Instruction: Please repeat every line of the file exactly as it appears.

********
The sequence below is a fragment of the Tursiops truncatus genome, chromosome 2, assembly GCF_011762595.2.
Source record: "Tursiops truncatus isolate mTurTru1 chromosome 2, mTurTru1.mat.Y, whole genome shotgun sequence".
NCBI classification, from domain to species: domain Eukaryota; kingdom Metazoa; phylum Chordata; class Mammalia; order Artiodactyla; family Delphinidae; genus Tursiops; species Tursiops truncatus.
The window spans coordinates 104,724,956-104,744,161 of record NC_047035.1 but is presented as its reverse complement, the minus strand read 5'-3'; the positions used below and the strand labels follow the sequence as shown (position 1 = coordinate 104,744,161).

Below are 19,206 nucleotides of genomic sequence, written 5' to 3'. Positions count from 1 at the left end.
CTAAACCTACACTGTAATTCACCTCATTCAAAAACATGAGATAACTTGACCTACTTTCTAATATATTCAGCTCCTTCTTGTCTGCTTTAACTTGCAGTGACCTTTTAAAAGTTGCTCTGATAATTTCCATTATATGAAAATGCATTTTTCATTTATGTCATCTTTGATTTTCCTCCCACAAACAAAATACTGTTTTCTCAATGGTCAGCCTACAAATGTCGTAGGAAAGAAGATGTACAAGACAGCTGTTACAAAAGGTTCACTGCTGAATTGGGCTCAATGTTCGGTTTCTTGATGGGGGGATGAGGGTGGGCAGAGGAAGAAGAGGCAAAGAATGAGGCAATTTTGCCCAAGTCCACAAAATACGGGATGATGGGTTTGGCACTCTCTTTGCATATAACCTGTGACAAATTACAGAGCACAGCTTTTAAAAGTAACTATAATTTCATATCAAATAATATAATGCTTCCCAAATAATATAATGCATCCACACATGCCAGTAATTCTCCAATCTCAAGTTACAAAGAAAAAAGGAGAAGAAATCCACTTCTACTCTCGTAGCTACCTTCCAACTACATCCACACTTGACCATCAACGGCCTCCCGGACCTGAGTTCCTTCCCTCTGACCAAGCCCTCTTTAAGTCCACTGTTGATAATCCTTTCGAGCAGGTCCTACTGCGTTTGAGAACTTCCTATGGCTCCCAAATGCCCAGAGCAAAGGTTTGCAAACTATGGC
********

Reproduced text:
The sequence below is a fragment of the Tursiops truncatus genome, chromosome 2, assembly GCF_011762595.2.
Source record: "Tursiops truncatus isolate mTurTru1 chromosome 2, mTurTru1.mat.Y, whole genome shotgun sequence".
NCBI classification, from domain to species: domain Eukaryota; kingdom Metazoa; phylum Chordata; class Mammalia; order Artiodactyla; family Delphinidae; genus Tursiops; species Tursiops truncatus.
The window spans coordinates 104,724,956-104,744,161 of record NC_047035.1 but is presented as its reverse complement, the minus strand read 5'-3'; the positions used below and the strand labels follow the sequence as shown (position 1 = coordinate 104,744,161).

Below are 19,206 nucleotides of genomic sequence, written 5' to 3'. Positions count from 1 at the left end.
CTAAACCTACACTGTAATTCACCTCATTCAAAAACATGAGATAACTTGACCTACTTTCTAATATATTCAGCTCCTTCTTGTCTGCTTTAACTTGCAGTGACCTTTTAAAAGTTGCTCTGATAATTTCCATTATATGAAAATGCATTTTTCATTTATGTCATCTTTGATTTTCCTCCCACAAACAAAATACTGTTTTCTCAATGGTCAGCCTACAAATGTCGTAGGAAAGAAGATGTACAAGACAGCTGTTACAAAAGGTTCACTGCTGAATTGGGCTCAATGTTCGGTTTCTTGATGGGGGGATGAGGGTGGGCAGAGGAAGAAGAGGCAAAGAATGAGGCAATTTTGCCCAAGTCCACAAAATACGGGATGATGGGTTTGGCACTCTCTTTGCATATAACCTGTGACAAATTACAGAGCACAGCTTTTAAAAGTAACTATAATTTCATATCAAATAATATAATGCTTCCCAAATAATATAATGCATCCACACATGCCAGTAATTCTCCAATCTCAAGTTACAAAGAAAAAAGGAGAAGAAATCCACTTCTACTCTCGTAGCTACCTTCCAACTACATCCACACTTGACCATCAACGGCCTCCCGGACCTGAGTTCCTTCCCTCTGACCAAGCCCTCTTTAAGTCCACTGTTGATAATCCTTTCGAGCAGGTCCTACTGCGTTTGAGAACTTCCTATGGCTCCCAAATGCCCAGAGCAAAGGTTTGCAAACTATGGC